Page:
"I kind of caught the bug," he said. "I am interested in it. The more I've worked in it, it's become kind of a passion for me."

Actually putting changes in place as head of the prison system rather than its chief critic, he said, "is going to make a bigger difference for California than if I write another report saying the department isn't accomplishing X, Y or Z."


Revolving prison door: Another new CDCR boss
Article Launched: 04/17/2008 05:58:17 AM PDT

Was it only two years ago that The Reporter was bemoaning yet another change at the top of the California Department of Corrections and Rehabilitation? 
In April 2006, Jeanne S. Woodford stepped down as secretary, not two months after the departure of her predecessor, Rod Hickman. In stepped appointee James Tilton, with a solid financial background but no real experience in corrections. He lasted two years, resigning this week for health reasons. 

Mr. Tilton's announcement came a day after his department released a 20-page report lauding its success in the wake of Assembly Bill 900, which Gov. Arnold Schwarzenegger signed in April 2007. 

Among those many successes, it counts: 

Progress toward adding more prison beds to reduce overcrowding; 

Movement toward expanding rehabilitation services; 

Progress on siting Secure Community Re-entry Facilities; 

Increases in full-time participation in inmate and vocational education programs; and 

Improvements in parole procedures. 

Certainly there's been progress, but the question is whether there has been enough progress. 

Even now, a three-judge panel is considering the need to order a reduction in prison population. At 170,000, the prison population is still about 70,000 over its capacity. 

At the same time, a court-appointed federal receiver continues to evaluate the problems in the state's ability to provide inmates with proper medical care.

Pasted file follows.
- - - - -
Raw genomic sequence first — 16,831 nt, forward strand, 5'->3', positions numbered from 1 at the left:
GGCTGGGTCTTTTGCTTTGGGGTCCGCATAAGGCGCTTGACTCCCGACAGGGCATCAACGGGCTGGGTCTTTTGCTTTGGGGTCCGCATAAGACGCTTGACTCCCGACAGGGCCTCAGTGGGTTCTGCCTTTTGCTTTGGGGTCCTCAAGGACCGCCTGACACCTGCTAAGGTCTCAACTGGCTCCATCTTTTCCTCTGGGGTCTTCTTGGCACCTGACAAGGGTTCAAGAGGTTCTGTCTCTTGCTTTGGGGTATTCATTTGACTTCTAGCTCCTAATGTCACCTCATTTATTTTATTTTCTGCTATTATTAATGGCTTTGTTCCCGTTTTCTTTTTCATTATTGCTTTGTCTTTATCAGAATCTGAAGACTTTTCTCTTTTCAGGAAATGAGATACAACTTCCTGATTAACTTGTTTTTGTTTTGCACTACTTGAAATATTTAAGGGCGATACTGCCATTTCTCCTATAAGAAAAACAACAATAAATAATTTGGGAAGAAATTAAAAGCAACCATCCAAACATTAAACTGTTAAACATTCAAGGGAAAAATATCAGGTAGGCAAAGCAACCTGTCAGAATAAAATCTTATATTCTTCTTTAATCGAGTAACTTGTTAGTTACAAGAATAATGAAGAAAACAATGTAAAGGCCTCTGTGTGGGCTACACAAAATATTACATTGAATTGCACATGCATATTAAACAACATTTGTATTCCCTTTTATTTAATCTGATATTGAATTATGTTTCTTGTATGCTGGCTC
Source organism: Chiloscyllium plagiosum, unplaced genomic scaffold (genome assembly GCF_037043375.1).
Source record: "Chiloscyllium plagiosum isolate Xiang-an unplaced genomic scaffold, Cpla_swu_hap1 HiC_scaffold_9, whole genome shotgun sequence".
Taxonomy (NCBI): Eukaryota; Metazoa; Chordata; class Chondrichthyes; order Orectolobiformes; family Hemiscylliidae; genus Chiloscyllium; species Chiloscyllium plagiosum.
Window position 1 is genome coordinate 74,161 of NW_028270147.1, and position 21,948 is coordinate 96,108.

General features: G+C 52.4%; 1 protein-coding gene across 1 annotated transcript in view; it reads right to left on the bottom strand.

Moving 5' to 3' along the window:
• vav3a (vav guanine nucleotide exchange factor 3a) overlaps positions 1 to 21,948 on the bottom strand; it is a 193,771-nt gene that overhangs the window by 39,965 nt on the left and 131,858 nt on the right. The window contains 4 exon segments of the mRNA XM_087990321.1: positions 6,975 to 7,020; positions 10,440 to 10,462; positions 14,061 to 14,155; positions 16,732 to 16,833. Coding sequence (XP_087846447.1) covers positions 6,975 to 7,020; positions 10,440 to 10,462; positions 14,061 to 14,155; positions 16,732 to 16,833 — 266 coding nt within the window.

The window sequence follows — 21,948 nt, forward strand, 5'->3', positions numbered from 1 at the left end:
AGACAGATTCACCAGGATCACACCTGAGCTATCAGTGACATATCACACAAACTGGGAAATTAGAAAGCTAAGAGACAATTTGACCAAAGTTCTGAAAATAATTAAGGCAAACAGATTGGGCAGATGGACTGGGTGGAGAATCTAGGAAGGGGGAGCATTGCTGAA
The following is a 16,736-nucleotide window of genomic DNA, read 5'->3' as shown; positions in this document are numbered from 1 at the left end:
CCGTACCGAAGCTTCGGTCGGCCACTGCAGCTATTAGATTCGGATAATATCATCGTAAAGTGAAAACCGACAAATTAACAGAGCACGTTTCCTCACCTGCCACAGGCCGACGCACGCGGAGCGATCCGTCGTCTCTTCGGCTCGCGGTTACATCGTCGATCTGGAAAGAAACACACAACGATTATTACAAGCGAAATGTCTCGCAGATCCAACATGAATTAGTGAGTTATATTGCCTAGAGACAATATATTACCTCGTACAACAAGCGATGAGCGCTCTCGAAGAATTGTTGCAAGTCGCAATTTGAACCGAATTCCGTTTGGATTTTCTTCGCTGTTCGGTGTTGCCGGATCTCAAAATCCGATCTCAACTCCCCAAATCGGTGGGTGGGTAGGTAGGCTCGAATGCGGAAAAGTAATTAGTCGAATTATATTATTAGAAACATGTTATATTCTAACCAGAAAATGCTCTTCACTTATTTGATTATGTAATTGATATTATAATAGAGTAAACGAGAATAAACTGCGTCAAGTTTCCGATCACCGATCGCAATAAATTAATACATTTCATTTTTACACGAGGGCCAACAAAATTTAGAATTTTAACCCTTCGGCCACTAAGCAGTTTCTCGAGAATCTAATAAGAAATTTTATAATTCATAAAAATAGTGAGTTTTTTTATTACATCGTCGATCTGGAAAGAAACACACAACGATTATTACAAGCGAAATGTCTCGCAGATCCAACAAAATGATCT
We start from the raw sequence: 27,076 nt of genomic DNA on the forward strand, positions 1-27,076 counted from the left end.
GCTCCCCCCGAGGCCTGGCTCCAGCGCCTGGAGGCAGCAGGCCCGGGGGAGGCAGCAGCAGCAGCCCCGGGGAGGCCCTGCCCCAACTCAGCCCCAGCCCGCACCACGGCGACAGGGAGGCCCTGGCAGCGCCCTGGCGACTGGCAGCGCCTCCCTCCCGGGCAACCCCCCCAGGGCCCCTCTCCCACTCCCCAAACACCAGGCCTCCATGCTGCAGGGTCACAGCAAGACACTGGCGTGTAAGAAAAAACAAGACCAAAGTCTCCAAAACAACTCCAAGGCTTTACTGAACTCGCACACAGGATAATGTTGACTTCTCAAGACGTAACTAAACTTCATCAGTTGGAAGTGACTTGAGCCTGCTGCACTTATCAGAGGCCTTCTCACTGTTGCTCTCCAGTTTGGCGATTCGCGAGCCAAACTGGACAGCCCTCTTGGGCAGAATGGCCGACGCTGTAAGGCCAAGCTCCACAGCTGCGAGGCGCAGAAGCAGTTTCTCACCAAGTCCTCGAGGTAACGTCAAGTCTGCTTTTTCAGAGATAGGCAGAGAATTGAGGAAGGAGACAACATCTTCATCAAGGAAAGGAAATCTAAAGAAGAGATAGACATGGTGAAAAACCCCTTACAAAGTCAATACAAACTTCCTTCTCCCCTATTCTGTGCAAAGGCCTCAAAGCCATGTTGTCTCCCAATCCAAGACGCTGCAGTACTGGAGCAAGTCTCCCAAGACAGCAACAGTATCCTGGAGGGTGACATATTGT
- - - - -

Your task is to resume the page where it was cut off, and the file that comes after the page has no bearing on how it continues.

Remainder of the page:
And now the department faces another turnover at the top. As Senate Majority Leader Gloria Romero observed, "Once again it feels like a revolving door at CDCR as yet another secretary vacates the helm of the agency." 

Less than six months ago, the state launched AB 900, its $7.8 billion prison and county jail building program. It still faces another $7 billion bill to improve inmate medical services and mental health care. Sen. Mike Machado, D-Solano, noted earlier this week that it has been difficult for lawmakers to support such spending when the department's long-term vision is so unclear. 

Perhaps Mr. Tilton's replacement, Matthew Cate, will be able to bring that vision into focus. 

A 41-year-old Republican from Elk Grove, Mr. Cate most recently served in the Office of Inspector General and was tasked with public oversight of the California Department of Corrections and Rehabilitation. Since 2007, he has chaired the California Rehabilitation Oversight Board, reporting to Gov. Schwarzenegger and the Legislature on the department's ability to provide effective rehabilitation programs to inmates and parolees. 

Mr. Cate has said he will focus on reducing inmate overcrowding, making prisons safer for inmates and correctional officers, and increasing rehabilitation programs to reduce the rate at which paroled prisoners commit new crimes. 

There will be a lot on his plate, but at least he steps in with his eyes wide open.